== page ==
Brewing Students Craft Unique Beers for Graduating Projects
Culture / February 19, 2019
At the start of the spring semester, graduating students in the Brewing and Brewery Operations program were assembled into 10 teams. Each team was tasked with creating their own signature brew, a level of freedom that in the past has led to the creation of such far-ranging flavours as jalapeno and kimchi beers.
Once the teams had developed their recipes, they had to brew it, package it, and sell it. This is a highly involved process, as groups must come in each day to manage their beer’s fermentation and perform any necessary control tests to ensure its quality.
Essentially, these beers are the culmination of a year and a half of studying in the Brewing program, and students are excited to share their hard work.
Every Friday until April 5, a new team’s beer will go on sale at the KPU Brewery.
One such beer, which will be made available on Feb. 15, is the “Norwegian farmhouse” Punsch ale, brewed by Alexander Szymanski, Levi Loree, and Paul Osborne. Their beer pays homage to the traditional Punsch, a popular drink in Europe during the 18th century.
According to Difford’s Guide—one of the world’s largest online drink-related reference websites—Punsch is a liqueur traditionally made with spirits, water, sugar, citrus, and spices. In order to add their own unique spin to the classical recipe, the group’s Punsch-inspired ale is infused with lemon, clove, cardamom, tea leaves, molasses, and other spices.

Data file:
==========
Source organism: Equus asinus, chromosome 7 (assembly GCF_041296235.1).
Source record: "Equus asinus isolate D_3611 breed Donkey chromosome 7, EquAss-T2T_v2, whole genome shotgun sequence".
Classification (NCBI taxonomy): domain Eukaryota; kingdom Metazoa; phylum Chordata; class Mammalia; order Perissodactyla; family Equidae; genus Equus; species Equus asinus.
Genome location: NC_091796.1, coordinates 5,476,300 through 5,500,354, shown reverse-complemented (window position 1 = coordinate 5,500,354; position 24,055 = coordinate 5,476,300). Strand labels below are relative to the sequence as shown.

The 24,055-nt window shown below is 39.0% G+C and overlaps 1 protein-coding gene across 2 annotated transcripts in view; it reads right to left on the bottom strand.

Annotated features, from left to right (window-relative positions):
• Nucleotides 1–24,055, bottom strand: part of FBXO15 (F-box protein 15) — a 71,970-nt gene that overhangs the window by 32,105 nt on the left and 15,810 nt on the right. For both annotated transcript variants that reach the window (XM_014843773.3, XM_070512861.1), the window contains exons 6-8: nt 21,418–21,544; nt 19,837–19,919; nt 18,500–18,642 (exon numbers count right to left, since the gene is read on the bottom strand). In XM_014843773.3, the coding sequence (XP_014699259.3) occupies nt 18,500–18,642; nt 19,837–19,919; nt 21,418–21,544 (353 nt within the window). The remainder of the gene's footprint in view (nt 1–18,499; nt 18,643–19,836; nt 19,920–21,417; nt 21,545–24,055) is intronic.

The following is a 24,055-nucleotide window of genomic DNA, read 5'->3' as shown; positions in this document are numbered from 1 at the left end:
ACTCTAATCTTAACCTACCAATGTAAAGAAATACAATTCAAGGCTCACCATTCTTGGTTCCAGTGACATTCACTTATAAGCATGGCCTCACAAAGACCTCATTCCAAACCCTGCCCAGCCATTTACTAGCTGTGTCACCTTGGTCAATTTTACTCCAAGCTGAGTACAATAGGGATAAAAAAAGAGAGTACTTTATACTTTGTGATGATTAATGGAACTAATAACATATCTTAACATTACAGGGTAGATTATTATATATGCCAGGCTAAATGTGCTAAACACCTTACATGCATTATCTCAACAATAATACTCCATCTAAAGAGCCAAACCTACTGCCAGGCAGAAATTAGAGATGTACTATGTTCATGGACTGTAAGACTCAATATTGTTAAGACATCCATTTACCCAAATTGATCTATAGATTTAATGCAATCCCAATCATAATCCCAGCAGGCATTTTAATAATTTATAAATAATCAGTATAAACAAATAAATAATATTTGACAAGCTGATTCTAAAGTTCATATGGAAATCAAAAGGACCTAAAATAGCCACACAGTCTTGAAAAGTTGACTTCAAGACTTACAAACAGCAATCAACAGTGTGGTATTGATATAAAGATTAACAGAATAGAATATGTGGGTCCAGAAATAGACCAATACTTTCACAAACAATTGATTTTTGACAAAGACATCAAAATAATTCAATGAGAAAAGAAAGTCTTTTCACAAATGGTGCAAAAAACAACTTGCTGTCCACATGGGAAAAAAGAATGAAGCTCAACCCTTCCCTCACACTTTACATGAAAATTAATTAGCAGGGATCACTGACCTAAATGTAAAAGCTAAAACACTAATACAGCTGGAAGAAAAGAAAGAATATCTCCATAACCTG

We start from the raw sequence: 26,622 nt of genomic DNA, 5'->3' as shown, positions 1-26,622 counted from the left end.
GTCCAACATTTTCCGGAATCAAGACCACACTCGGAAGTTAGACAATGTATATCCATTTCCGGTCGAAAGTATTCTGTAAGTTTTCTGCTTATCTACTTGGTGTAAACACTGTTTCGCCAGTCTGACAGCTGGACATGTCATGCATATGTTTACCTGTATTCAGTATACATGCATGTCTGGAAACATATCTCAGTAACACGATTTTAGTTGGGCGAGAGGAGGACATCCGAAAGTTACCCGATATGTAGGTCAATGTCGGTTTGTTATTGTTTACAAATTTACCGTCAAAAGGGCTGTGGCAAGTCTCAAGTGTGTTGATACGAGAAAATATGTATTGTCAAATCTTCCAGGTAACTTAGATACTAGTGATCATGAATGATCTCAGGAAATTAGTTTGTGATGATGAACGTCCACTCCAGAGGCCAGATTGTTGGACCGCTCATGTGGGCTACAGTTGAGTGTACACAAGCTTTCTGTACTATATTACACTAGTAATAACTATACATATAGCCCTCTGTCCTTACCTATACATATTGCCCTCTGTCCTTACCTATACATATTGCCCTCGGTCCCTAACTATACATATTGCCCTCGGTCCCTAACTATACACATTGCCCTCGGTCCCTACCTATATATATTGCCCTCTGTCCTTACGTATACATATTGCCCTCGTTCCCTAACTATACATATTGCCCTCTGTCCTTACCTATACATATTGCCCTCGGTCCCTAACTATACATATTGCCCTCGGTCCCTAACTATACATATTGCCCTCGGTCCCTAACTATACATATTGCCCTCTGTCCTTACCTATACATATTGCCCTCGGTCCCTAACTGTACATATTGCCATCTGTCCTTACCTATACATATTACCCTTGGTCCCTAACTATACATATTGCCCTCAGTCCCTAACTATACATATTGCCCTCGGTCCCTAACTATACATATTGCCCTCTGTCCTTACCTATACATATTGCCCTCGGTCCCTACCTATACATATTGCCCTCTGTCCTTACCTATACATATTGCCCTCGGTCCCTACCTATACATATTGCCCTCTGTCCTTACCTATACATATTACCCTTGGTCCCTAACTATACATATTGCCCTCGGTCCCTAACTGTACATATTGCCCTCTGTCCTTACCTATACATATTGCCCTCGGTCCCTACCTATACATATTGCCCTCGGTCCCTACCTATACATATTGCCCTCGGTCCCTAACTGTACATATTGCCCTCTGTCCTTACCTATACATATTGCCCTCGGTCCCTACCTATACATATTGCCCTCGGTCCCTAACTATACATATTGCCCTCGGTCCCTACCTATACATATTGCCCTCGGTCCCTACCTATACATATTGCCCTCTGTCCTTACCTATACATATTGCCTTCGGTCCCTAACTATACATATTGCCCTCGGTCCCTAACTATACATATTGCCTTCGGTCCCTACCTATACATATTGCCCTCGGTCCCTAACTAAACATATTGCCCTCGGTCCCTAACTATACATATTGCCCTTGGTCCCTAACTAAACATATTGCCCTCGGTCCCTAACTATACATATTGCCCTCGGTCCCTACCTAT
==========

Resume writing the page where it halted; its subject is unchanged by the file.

For those who enjoy a nice IPA, Wesley Bain and Daryl McDonald’s “Fruity and the Yeast” IPA goes on sale on Feb. 8.
“It’s kind of a mix between the New England IPA style and the Belgian IPA,” explains McDonald.
“We added coriander and used Belgian Yeast instead of American ale yeast, so you’re getting all the haziness and fruitiness and low bitterness of the New England IPA style beer, but with the Belgian yeast estery business,” adds Bains.
The high ester levels give the beer its fruit-forward character, featuring notes of mango, banana, pineapple, coriander, and citrus.
As a member of the graduating class, I took part in the process and contributed to the creation of “Gingerbread Dunkelweizen”, which went on sale on Feb. 1. The beer was made with 50 per cent wheat malt and freshly grated ginger. The ginger was thought to pair well with some of the yeast-derived flavours in the beer.
“The hefeweizen yeast that was used imparts notes of clove and banana, which together with the ginger and wheat creates a flavour reminiscent of a gingerbread cookie,” says Daniel Hoffman, one of my brewing team members.
Beers made through the program can be purchased from the Brewing and Brewery Operations program on the Langley campus. Check out the program on the KPU website or visit its Facebook page for more details.